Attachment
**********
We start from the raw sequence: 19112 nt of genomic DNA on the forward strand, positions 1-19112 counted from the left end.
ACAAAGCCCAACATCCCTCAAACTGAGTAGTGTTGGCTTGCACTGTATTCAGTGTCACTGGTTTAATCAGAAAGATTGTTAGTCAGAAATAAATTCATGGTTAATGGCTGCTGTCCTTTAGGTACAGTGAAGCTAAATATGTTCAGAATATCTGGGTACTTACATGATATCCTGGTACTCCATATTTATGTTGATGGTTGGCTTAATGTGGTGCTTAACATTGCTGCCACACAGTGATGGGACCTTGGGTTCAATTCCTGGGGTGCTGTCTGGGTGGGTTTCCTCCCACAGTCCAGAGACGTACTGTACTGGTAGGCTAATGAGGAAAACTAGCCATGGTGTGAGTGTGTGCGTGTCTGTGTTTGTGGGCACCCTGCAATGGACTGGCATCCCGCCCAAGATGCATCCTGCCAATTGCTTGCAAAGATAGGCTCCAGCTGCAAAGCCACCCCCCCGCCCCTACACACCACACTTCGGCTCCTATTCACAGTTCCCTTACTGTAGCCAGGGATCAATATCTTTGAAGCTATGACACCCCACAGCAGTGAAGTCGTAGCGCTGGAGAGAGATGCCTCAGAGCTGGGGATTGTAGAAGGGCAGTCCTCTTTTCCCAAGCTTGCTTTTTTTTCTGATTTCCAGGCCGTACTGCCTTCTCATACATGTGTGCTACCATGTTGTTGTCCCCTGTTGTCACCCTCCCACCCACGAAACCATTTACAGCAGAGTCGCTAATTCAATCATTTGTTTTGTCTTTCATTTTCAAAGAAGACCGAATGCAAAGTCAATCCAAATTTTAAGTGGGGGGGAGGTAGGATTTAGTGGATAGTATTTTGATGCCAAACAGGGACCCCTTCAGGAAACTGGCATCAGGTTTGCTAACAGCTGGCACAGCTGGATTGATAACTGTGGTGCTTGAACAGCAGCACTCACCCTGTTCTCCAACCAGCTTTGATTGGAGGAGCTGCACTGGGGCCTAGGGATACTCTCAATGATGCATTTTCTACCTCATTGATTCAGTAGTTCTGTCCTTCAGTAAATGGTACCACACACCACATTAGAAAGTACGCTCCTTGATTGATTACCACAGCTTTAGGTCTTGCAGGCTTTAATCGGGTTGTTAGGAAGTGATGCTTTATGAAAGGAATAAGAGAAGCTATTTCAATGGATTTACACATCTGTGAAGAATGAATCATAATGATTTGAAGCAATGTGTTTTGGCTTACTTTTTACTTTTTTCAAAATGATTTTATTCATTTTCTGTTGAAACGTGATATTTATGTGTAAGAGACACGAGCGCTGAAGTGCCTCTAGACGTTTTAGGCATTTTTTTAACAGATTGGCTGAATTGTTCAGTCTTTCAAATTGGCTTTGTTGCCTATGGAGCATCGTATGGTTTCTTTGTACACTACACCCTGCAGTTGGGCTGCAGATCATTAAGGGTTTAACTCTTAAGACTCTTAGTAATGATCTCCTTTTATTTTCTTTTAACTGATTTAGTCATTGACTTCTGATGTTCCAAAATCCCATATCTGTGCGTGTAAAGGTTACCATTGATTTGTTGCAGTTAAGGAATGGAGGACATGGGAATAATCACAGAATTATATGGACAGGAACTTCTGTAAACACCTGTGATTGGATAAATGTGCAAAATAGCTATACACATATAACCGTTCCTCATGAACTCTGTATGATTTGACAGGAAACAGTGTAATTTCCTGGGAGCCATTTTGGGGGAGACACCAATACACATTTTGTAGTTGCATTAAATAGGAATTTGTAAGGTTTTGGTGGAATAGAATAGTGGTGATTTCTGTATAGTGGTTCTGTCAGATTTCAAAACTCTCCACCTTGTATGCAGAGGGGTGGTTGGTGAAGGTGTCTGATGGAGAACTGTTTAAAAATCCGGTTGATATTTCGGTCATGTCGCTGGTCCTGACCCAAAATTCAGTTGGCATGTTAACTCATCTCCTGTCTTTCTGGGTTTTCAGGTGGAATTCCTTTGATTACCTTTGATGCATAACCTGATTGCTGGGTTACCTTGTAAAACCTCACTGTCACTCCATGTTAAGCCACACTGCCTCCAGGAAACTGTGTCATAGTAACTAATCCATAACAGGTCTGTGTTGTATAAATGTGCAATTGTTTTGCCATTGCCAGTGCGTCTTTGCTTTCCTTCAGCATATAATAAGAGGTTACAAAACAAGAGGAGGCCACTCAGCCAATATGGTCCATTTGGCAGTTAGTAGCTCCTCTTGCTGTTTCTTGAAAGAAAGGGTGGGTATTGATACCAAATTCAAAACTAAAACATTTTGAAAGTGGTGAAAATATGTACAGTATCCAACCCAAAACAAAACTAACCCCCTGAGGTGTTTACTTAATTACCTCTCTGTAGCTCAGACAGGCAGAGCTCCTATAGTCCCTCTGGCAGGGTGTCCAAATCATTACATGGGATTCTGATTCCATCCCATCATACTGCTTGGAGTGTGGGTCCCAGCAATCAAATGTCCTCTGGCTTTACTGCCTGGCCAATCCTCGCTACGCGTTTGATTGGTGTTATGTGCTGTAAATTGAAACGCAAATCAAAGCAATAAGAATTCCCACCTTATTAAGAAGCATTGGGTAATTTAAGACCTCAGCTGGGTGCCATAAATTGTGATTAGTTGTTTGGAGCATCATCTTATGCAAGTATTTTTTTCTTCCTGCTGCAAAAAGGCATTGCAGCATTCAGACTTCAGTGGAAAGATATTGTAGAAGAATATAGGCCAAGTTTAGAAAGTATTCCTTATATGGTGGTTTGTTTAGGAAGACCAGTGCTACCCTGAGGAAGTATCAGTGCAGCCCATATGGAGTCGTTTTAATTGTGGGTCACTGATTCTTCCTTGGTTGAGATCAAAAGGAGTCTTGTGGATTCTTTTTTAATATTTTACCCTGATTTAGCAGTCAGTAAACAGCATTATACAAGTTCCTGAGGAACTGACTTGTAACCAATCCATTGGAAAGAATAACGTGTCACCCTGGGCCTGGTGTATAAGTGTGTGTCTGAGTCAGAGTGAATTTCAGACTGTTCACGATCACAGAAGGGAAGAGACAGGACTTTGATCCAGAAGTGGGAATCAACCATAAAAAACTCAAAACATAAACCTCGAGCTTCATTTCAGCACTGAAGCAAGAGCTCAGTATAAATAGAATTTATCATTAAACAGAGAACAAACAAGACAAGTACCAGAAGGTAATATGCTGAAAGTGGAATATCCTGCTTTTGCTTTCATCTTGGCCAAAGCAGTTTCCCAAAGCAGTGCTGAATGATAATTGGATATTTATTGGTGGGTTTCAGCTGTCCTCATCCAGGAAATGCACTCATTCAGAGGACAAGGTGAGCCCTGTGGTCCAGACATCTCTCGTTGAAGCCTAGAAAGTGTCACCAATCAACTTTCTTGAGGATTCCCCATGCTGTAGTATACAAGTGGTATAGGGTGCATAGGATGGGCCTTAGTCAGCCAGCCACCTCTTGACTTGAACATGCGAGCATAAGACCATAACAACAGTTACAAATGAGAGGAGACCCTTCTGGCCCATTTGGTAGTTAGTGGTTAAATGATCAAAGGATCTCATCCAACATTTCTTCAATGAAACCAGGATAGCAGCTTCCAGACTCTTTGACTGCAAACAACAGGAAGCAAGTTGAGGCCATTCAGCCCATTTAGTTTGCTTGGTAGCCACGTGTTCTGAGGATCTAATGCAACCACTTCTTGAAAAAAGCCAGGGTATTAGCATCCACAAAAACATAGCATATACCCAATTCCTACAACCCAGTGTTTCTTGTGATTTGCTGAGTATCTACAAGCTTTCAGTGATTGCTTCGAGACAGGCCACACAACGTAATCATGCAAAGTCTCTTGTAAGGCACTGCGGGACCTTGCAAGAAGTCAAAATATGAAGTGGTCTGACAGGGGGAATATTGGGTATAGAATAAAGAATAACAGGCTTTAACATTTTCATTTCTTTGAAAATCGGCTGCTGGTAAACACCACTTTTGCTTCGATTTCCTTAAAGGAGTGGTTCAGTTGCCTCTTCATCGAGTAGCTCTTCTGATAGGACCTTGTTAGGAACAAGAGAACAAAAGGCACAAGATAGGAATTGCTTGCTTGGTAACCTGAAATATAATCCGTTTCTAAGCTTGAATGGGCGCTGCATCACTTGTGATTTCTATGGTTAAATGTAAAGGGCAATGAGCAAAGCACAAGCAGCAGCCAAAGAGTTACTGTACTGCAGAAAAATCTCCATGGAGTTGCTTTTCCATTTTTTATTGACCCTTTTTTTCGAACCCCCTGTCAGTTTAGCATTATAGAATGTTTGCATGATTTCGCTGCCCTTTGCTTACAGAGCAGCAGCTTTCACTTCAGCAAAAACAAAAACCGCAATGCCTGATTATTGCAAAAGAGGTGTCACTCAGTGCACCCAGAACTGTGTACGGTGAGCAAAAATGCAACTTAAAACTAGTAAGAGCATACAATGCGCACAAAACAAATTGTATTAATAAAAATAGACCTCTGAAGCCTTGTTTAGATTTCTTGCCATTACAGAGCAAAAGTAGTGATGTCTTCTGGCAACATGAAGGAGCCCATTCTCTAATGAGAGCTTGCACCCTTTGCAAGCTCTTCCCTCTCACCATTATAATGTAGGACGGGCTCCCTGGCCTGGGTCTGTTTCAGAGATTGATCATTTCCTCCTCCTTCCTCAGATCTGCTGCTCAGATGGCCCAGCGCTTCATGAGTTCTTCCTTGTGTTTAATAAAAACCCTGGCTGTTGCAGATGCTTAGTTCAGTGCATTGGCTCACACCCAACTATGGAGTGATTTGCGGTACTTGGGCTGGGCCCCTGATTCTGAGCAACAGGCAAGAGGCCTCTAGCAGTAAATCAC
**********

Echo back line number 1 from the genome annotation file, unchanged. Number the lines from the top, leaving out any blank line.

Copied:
We start from the raw sequence: 19112 nt of genomic DNA on the forward strand, positions 1-19112 counted from the left end.